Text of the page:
Tuesday, April 9, 2013

Huge Story: ONEOK Announces Completion of Bakken Projects ... And Continued Expansion


May 23, 2013: ONEOK announces permit to build Garden Creek III

Original Post

This is the biggest story of the day, and there have been a number of big stories today. I've been following this story closely since I first spotted the Stateline I facility under construction in 2011.

ONEOK is reporting:
ONEOK Partners today announced the completion of three projects that are part of its previously announced $4.7 billion to $5.3 billion growth program through 2015, including:
  • the Bakken NGL pipeline that transports unfractionated natural gas liquids (NGLs) from the Bakken Shale and Three Forks formations in the Williston Basin to the partnership's 50 percent-owned Overland Pass Pipeline, a 760-mile NGL pipeline extending from southern Wyoming to Conway, KS
  • the Stateline II natural gas processing facility in western Williams County, N.D.; and,
  • an ethane header pipeline that creates a new point of interconnection between the partnership's Mont Belvieu, TX, NGL fractionation assets and several petrochemical customers.
Data points for the Bakken NGL pipeline:
  • $500 million
  • 600-mile pipeline
  • capacity to transport 60,000 bpd of unfractionated NGls from the Williston Basin to the Overland Pass Pipeline in northern Colorado
  • first NGL pipeline to transport natural gas from the Williston Basin to facilities in the Mid-Continent and the Texas Gulf Coast
  • further plans: another $100 million to install additional pump stations to increase capacity to 135,000 bpd from 60,000 bpd as noted in today's press release; this expansion will be completed in 3Q14
Data points for the Stateline II natural gas processing facility
  • completed
  • $150 million 
  • 100-million cubic feet per day (MMcf/d) natural gas processing facility
  • northwest of Williston, Williams County
  • this is the third new natural gas processing facility in the Williston Basin constructed by ONEOK Partners since late 2011; joins Garden Creek and Stateline I plants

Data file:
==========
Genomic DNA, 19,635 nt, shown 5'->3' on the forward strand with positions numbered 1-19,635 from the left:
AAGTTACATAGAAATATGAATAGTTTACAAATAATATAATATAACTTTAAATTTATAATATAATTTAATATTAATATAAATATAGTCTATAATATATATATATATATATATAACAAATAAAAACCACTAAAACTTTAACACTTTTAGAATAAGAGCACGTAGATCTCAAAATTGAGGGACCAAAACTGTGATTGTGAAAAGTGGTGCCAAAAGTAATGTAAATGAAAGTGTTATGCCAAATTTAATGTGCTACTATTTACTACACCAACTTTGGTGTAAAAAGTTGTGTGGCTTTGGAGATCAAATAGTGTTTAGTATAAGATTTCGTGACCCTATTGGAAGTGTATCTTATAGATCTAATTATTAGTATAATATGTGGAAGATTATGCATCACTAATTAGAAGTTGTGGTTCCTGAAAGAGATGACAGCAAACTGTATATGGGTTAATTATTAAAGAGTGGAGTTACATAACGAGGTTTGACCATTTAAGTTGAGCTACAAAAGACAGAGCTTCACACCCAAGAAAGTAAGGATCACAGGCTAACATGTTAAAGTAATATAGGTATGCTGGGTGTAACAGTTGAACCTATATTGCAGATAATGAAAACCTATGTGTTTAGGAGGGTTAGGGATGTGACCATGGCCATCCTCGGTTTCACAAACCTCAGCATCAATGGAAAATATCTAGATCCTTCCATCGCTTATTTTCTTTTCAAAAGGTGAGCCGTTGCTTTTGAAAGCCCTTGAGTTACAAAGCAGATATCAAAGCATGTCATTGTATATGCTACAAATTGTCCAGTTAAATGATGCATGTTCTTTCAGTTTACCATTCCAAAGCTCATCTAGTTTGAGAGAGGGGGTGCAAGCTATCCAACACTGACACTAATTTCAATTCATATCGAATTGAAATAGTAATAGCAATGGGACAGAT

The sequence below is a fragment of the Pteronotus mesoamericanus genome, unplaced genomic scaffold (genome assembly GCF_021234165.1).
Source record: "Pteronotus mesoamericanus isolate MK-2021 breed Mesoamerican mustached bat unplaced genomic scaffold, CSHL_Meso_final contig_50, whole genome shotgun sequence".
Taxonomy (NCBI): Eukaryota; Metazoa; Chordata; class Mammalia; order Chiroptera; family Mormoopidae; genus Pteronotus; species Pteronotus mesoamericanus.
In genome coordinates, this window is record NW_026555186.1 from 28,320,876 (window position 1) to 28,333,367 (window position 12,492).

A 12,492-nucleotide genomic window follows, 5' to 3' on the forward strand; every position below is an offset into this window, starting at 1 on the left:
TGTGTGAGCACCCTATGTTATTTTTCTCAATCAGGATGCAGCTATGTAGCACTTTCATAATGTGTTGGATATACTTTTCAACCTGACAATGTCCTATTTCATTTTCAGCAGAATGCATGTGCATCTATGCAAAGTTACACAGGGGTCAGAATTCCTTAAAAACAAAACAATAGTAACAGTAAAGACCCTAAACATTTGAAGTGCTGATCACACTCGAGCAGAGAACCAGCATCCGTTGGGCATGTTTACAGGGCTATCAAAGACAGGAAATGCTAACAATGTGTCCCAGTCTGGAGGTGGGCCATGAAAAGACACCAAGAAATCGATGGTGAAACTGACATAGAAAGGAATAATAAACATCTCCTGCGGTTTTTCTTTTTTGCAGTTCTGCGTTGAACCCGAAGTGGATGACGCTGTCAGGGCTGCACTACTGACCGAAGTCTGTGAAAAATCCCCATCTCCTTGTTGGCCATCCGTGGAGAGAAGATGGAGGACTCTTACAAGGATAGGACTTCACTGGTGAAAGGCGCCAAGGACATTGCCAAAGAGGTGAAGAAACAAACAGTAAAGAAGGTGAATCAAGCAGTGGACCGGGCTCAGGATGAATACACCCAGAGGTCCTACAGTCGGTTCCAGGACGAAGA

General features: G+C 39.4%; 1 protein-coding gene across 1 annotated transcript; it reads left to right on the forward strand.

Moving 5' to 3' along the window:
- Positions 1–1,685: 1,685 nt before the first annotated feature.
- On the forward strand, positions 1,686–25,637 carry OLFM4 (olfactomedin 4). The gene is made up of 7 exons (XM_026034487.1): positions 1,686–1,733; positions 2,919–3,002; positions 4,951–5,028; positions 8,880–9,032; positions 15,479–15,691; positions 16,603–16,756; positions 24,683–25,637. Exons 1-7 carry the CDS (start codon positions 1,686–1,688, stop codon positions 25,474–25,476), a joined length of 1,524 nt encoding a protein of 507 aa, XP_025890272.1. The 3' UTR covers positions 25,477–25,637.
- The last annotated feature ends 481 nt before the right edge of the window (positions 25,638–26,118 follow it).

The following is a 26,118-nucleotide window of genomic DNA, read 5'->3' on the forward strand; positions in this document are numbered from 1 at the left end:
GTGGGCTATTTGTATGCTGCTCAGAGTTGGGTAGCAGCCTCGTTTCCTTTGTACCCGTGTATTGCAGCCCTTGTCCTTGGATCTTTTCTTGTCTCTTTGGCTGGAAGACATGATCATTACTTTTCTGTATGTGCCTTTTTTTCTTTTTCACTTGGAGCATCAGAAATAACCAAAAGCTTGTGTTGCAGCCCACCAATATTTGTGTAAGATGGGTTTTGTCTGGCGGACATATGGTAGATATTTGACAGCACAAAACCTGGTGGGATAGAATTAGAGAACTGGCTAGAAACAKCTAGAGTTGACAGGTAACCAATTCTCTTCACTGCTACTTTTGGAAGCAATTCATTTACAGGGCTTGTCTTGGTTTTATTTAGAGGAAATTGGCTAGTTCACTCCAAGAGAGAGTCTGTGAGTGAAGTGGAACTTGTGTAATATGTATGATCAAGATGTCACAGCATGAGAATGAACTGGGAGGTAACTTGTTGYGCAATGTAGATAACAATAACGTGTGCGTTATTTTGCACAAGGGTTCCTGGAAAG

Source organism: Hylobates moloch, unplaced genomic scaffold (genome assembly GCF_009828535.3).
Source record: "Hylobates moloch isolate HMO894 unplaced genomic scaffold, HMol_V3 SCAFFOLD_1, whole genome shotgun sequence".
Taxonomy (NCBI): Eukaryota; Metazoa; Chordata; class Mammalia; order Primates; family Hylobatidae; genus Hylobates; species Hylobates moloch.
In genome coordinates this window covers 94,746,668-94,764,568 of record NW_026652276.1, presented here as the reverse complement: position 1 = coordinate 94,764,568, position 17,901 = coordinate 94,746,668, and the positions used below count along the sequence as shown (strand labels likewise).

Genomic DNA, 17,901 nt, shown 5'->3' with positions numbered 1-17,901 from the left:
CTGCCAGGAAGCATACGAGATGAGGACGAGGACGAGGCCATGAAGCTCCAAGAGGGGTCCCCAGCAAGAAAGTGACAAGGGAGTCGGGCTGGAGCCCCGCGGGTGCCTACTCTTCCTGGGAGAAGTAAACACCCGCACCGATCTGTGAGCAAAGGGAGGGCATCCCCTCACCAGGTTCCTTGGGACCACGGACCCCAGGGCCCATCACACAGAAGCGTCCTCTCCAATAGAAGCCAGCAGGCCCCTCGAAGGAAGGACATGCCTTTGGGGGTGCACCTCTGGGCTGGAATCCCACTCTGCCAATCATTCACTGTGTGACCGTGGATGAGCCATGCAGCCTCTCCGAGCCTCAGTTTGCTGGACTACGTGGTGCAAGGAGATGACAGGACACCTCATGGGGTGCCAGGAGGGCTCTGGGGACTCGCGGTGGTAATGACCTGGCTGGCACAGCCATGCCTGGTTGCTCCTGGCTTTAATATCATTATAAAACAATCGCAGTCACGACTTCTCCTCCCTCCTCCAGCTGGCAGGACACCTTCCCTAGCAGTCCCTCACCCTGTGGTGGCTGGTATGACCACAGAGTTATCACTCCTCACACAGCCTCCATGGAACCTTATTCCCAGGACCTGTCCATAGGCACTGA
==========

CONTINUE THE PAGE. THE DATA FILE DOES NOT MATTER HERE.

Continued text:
• this increases processing capacity to 390 from 90 MMcf/d in 2011
  • another $2 billion planned through 2015 for Garden Creek II and III plants in eastern McKenzie County, northeast of Watford City (I believe)
  • these new plants should be in service by 3Q14 and 1Q15 respectively
  • this will increase capacity from 390 now to 590 MM cf/d
From the linked press release:
ONEOK Partners is the largest independent operator of natural gas gathering and processing facilities in the Williston Basin, with a natural gas gathering system of more than 5,000 miles and acreage dedications of approximately 3.1 million acres.
To the best of my knowledge, no federal government stimulus money was used in these projects. Nor were any animals harmed. These guys did it on their own. And they did it in an "oily" field where folks said natural gas was uneconomical. And now with all the public pressure to minimize flaring, the timing could not be better. 

A lot of story lines here.

No matter how you slice and dice this one, this is a huge story. I'm glad to see this story come out the same day Debbie Downer posted a Bakken note over at SeekingAlpha suggesting "the Bakken will eventually fizzle." What the Debbie Downers talk about regarding the Bakken, I'm not seeing on the ground. Quite the opposite.

Good for ONEOK. I wish them the best. They've provided a lot of jobs for a lot of North Dakotans, and every activist environmentalist who has complained about flaring should send ONEOK a Christmas care. Like that will  happen.


Don notes that at 590 MMcf/d (as noted above), ONEOK will produce enough NGL BTUs in one day -- repeat, ONE DAY -- for all the energy needs of ONE typical house in North Dakota for 7,284 years. I did not check the math.

North Dakota is going to be quite a wet natural gas power house before this is all over. These five processing plants are located in one small geographic area. I can only assume there will be more, and I can only assume ONEOK is going to provide North Dakota jobs for quite some time. These are high-paying jobs.

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